In criminal matters, the burden of proof rests solely with the prosecution. In other words, the prosecution must offer evidence sufficient to establish not only that a crime was committed but also that the defendant is the person that committed the charged offense. If the prosecution is unable to meet its burden of proof, the defendant should not be convicted. This was explained recently in a ruling in which a Washington court reversed a defendant’s assault conviction on the grounds that the prosecution failed to meet its burden of proof. If you were charged with an assault offense, it is wise to meet with a capable Tacoma assault defense attorney to evaluate what evidence the State may introduce at trial.
The Facts of the Case
It is alleged that Tacoma police responded to a 911 call reporting domestic violence. During the call, the victim identified her alleged attacker by name. The State then charged the defendant with multiple counts of assault with domestic violence aggravators. The victim failed to appear at trial, despite the fact that prosecutors issued a warrant to compel her to appear. The State tried the case without the victim’s testimony.
Reportedly, during the trial, the defendant introduced himself by name, and the officer that responded to the 911 call testified that the victim identified her attacker and that the person she named had the same name as the defendant. The jury ultimately convicted the defendant, and he appealed, arguing that the State presented insufficient evidence to establish that he was the victim’s attacker.
Evidence Sufficient to Establish Identity in Criminal Cases
The court agreed and vacated the defendant’s conviction. The court explained that due process necessitates that the State prove each element of a crime beyond a reasonable doubt. One of the key elements of every crime is identity. In other words, the State is required to prove that the defendant is the person that committed the crime in question in order to obtain a conviction.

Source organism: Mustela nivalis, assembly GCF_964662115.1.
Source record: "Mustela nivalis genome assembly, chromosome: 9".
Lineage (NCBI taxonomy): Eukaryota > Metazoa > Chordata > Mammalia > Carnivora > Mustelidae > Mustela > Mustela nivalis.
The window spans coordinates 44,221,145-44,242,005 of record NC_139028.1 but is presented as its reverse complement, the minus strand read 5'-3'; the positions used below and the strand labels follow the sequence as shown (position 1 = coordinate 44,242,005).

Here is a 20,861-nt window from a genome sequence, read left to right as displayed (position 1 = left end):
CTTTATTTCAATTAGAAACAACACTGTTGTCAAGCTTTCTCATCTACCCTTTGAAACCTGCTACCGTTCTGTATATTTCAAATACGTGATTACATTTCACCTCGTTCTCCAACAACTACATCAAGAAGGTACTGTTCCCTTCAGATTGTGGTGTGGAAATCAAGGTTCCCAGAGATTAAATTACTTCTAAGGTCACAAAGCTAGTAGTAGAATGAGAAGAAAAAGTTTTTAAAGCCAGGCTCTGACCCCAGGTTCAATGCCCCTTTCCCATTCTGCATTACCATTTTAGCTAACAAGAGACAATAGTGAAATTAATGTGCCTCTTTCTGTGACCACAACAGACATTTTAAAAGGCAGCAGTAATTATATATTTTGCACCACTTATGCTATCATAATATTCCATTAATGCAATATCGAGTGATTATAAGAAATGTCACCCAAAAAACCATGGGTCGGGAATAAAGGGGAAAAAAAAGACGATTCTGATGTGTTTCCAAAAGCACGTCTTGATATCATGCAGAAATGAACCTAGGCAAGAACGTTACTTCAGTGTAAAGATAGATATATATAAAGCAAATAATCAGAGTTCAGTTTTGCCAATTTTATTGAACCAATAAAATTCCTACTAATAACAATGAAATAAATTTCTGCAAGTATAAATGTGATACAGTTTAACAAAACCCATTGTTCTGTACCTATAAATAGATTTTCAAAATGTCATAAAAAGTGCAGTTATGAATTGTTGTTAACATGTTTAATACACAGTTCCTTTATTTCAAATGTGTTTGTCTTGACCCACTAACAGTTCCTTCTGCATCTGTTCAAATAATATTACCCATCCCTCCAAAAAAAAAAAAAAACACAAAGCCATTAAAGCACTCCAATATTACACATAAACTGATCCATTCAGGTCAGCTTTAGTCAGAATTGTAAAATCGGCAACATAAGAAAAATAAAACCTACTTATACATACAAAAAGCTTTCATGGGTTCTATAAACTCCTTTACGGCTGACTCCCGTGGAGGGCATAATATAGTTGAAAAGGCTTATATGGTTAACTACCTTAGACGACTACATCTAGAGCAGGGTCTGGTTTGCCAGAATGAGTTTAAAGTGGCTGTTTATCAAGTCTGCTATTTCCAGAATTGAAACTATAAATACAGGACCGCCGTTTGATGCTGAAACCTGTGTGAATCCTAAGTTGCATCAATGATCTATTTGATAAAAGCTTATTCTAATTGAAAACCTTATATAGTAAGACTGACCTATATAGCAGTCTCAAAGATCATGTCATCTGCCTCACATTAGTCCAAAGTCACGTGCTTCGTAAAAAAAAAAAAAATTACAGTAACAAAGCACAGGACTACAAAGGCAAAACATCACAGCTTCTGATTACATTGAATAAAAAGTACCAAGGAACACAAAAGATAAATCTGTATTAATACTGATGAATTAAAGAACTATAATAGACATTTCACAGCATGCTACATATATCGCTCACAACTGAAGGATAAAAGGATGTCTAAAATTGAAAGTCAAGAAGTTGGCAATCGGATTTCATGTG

The Washington courts have elaborated that identity involves a question of fact for the jury and that any direct or circumstantial fact that is relevant and which would convince or tend to convince a person with ordinary judgment of the identity of a person should be evaluated.
In the subject case, the State produced evidence of the 911 call, in which the victim stated the defendant’s name, build, height, and date of birth and stated that he was the father of her child. The State did not produce any evidence to establish the defendant’s identity other than his name, however. As such, the court found that there was no evidence that he was the victim’s attacker.
Meet with a Skilled Tacoma Criminal Defense Lawyer
The State must offer definitive proof that a criminal defendant is the individual that committed a charged offense, and if it cannot, the defendant should be found not guilty. If you are charged with assault or any other crime, it is in your best interest to meet with an attorney to discuss your rights. The skilled Tacoma criminal defense lawyers of The Law Offices of Smith & White take pride in helping people accused of crimes fight to protect their liberties, and if we represent you, we will advocate aggressively on your behalf. You can contact us through our form online or by calling us at 253-203-1645 to set up a meeting.